6. 4 out of 5

    Ben Thompson

    This can be read in a day, but I have left it out on my desk. I have found myself flipping through the pages and rereading random passages. I plan to keep this book at an arms reach for quite a while.

  7. 5 out of 5

    Trey Kennedy

    William’s book was a great help in reflecting and dealing with the aftermath of 9/11. A thoughtful, reflective, and pastoral read.

  8. 5 out of 5

    Jennifer F

    Much shorter than I expected.

  9. 4 out of 5

    Ellen

    Some powerful thoughts mixed in with what now feel like very basic ideas - I imagine this was much more thought-provoking at the time of publication.

  10. 4 out of 5

    Dana Larose

    I heard of this one a million years ago when Rowan Williams (the soon to retire Archbishop of Canterbury) was being interviewed about a year after 9/11. I can't recall many of the details now, but I remember being struck by how humble and thoughtful he was. I'd meant to pick this book up for ages, but finally a little while back I was ordering some books from Powells, remember it, and added it to my order. Read it yesterday (at 80 pages it's more of a long essay than a book). I had expected it mo I heard of this one a million years ago when Rowan Williams (the soon to retire Archbishop of Canterbury) was being interviewed about a year after 9/11. I can't recall many of the details now, but I remember being struck by how humble and thoughtful he was. I'd meant to pick this book up for ages, but finally a little while back I was ordering some books from Powells, remember it, and added it to my order. Read it yesterday (at 80 pages it's more of a long essay than a book). I had expected it more to be a statement on how someone might reconcile their faith with something as horrific as the World Trade Centre attacks, but it's more his thoughts (from a Christian perspective) on how Western nations might respond to something like this. I suppose the tl;dr would be: compassion, thoughtfulness and pausing to think as a society before we respond with violence.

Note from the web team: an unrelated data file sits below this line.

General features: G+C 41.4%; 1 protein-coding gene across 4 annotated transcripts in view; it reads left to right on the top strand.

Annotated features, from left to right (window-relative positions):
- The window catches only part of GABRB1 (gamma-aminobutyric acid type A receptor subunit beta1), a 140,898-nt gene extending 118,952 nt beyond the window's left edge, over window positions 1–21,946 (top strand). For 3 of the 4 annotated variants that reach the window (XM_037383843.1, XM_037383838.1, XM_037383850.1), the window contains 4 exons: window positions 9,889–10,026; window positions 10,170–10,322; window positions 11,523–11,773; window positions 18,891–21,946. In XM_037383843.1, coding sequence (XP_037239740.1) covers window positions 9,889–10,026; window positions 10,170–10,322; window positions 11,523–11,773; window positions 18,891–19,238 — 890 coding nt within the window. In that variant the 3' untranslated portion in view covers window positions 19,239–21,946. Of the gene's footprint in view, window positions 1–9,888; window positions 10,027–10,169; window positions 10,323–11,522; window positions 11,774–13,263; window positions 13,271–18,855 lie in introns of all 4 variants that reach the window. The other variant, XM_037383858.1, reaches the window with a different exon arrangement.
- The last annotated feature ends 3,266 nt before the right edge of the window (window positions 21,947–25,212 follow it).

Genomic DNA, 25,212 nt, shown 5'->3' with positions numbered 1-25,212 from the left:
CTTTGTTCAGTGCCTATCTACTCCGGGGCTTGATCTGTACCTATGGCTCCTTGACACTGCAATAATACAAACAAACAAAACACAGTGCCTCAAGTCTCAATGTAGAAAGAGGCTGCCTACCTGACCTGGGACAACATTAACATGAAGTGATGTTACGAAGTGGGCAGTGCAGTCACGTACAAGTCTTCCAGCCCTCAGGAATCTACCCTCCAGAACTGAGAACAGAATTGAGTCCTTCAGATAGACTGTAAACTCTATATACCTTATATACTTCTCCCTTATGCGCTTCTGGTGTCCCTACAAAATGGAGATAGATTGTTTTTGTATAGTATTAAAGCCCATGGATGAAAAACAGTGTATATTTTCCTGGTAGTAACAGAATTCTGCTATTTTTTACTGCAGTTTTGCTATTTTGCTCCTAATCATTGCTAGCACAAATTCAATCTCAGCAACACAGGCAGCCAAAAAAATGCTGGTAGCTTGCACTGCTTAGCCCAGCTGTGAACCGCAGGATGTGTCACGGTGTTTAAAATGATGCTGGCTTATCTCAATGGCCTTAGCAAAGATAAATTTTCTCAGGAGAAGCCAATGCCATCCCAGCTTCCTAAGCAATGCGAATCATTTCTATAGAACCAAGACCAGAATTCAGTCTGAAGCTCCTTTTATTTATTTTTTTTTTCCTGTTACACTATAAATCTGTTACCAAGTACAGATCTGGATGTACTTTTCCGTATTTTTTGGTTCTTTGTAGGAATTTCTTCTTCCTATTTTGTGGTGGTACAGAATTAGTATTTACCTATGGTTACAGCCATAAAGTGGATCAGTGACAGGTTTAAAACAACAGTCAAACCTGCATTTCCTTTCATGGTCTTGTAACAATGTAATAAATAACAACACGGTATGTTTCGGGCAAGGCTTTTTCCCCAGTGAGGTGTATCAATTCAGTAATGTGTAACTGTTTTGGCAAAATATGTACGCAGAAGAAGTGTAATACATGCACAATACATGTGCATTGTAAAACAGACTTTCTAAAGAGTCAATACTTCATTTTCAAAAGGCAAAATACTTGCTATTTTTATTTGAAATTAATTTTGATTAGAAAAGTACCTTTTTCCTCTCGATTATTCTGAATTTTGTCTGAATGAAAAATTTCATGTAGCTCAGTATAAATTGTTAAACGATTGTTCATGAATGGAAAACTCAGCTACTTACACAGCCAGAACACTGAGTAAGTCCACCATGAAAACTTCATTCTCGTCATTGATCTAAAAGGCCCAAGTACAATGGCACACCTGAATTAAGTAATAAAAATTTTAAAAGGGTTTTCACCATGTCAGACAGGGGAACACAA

11. 4 out of 5

    Alex

    I don't exactly remember what I was expecting from this book; but I remember finishing it knowing that I got nothing I expected, and felt bad expecting it. Writing in the Dust is an honest attempt to sort out the tragedies of 9-11, in all of its confusion and messiness, from a leading religious figure. I suspect it would do us all good if more religious leaders wrote this type of book, and we read them

  12. 4 out of 5

    Jim Collett

  13. 5 out of 5

    Margaret

  14. 4 out of 5

    Charles

  15. 5 out of 5

    Eric Liles

  16. 5 out of 5

    SR

  17. 5 out of 5

    Siwan Sloman

  18. 5 out of 5

    Agusrachmat

  19. 4 out of 5

    Catharine

  20. 5 out of 5

    Gregory

  21. 4 out of 5

    Ann Van Hine

  22. 4 out of 5

    Brian

  23. 5 out of 5

    Carrie Slade

  24. 5 out of 5

    Jason

  25. 5 out of 5

    Andrew Philip

  26. 5 out of 5

    James Easter

  27. 4 out of 5

    Evelyn Vasquez

  28. 5 out of 5

    Andrew Maccallum

  29. 5 out of 5

    Robert Heckner

  30. 4 out of 5

    Deviousfairie